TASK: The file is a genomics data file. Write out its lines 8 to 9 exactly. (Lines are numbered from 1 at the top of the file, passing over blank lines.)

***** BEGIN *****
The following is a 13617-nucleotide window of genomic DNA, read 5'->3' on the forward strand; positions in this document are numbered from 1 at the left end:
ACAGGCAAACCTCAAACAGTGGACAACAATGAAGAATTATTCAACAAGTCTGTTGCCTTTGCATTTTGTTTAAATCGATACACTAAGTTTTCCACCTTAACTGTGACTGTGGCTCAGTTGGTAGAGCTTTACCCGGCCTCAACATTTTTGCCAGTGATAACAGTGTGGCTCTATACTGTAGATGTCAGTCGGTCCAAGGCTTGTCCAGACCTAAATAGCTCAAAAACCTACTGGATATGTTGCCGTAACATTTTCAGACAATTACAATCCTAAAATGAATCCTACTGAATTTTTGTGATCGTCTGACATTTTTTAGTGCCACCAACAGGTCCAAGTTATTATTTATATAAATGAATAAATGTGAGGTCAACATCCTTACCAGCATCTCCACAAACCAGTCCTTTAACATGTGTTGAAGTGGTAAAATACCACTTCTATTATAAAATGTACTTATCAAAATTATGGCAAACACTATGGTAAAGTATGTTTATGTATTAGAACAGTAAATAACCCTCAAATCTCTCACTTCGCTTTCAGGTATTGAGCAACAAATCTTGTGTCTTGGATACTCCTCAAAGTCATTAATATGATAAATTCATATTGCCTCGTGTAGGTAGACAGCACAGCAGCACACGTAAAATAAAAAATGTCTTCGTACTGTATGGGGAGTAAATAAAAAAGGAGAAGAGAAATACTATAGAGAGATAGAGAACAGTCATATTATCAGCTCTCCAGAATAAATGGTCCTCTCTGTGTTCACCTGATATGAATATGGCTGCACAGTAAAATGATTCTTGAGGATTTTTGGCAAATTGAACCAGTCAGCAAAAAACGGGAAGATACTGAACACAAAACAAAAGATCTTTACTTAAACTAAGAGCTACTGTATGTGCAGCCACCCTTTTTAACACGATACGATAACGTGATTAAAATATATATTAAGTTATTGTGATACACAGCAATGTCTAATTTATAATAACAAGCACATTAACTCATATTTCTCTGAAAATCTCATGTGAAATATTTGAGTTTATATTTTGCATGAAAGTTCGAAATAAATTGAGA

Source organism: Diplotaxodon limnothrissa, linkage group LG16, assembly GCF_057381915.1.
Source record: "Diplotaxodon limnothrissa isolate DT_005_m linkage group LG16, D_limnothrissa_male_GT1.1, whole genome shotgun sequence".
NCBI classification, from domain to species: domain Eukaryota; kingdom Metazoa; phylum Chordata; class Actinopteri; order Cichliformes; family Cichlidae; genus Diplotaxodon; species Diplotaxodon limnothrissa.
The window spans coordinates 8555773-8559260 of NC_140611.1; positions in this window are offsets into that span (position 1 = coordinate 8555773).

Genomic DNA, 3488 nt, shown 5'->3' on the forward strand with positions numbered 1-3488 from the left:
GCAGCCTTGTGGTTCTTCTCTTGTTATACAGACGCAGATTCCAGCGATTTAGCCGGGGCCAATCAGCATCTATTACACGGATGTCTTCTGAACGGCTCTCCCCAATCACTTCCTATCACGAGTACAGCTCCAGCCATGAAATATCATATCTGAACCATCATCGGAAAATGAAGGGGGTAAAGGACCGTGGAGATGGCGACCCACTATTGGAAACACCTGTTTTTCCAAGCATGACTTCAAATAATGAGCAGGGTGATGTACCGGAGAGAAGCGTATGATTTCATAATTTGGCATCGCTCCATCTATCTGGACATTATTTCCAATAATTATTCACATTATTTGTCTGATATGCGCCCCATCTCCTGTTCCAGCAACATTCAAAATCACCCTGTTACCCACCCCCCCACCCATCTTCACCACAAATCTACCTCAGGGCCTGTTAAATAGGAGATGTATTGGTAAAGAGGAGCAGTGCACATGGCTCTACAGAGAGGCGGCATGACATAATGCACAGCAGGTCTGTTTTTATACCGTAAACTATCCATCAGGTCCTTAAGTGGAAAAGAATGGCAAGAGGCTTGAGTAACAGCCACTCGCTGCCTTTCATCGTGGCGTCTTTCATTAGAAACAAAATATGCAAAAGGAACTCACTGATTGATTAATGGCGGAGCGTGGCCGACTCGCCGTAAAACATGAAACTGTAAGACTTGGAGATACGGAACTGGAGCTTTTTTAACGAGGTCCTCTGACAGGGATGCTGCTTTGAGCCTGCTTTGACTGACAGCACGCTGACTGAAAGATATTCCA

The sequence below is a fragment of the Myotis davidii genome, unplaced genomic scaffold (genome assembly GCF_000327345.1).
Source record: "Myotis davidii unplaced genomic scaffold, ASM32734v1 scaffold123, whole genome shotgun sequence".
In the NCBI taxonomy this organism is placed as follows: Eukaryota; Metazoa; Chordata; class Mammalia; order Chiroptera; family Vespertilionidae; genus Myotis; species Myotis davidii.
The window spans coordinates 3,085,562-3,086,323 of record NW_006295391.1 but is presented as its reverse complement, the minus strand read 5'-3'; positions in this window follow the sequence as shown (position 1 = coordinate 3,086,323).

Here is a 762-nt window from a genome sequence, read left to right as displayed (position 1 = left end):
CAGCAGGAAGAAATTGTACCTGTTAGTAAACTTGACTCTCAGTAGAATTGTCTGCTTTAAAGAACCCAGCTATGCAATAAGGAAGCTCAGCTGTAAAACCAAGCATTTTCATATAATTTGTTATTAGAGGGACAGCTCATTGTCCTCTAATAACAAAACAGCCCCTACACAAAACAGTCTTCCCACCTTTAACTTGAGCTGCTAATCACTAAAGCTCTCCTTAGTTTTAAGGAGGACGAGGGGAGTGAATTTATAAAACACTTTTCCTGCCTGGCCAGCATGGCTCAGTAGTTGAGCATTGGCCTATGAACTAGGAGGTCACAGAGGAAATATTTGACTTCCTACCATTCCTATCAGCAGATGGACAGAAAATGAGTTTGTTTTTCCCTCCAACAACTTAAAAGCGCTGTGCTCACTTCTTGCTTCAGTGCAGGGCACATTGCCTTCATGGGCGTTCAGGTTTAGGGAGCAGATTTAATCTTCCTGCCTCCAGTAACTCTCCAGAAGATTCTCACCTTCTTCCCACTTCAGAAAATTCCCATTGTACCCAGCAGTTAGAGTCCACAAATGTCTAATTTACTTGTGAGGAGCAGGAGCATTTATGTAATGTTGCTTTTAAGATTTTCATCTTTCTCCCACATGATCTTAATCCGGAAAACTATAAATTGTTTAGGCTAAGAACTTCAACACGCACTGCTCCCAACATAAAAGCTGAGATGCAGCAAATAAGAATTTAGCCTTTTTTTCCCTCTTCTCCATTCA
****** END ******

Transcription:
GCAGCCTTGTGGTTCTTCTCTTGTTATACAGACGCAGATTCCAGCGATTTAGCCGGGGCCAATCAGCATCTATTACACGGATGTCTTCTGAACGGCTCTCCCCAATCACTTCCTATCACGAGTACAGCTCCAGCCATGAAATATCATATCTGAACCATCATCGGAAAATGAAGGGGGTAAAGGACCGTGGAGATGGCGACCCACTATTGGAAACACCTGTTTTTCCAAGCATGACTTCAAATAATGAGCAGGGTGATGTACCGGAGAGAAGCGTATGATTTCATAATTTGGCATCGCTCCATCTATCTGGACATTATTTCCAATAATTATTCACATTATTTGTCTGATATGCGCCCCATCTCCTGTTCCAGCAACATTCAAAATCACCCTGTTACCCACCCCCCCACCCATCTTCACCACAAATCTACCTCAGGGCCTGTTAAATAGGAGATGTATTGGTAAAGAGGAGCAGTGCACATGGCTCTACAGAGAGGCGGCATGACATAATGCACAGCAGGTCTGTTTTTATACCGTAAACTATCCATCAGGTCCTTAAGTGGAAAAGAATGGCAAGAGGCTTGAGTAACAGCCACTCGCTGCCTTTCATCGTGGCGTCTTTCATTAGAAACAAAATATGCAAAAGGAACTCACTGATTGATTAATGGCGGAGCGTGGCCGACTCGCCGTAAAACATGAAACTGTAAGACTTGGAGATACGGAACTGGAGCTTTTTTAACGAGGTCCTCTGACAGGGATGCTGCTTTGAGCCTGCTTTGACTGACAGCACGCTGACTGAAAGATATTCCA

The sequence below is a fragment of the Myotis davidii genome, unplaced genomic scaffold (genome assembly GCF_000327345.1).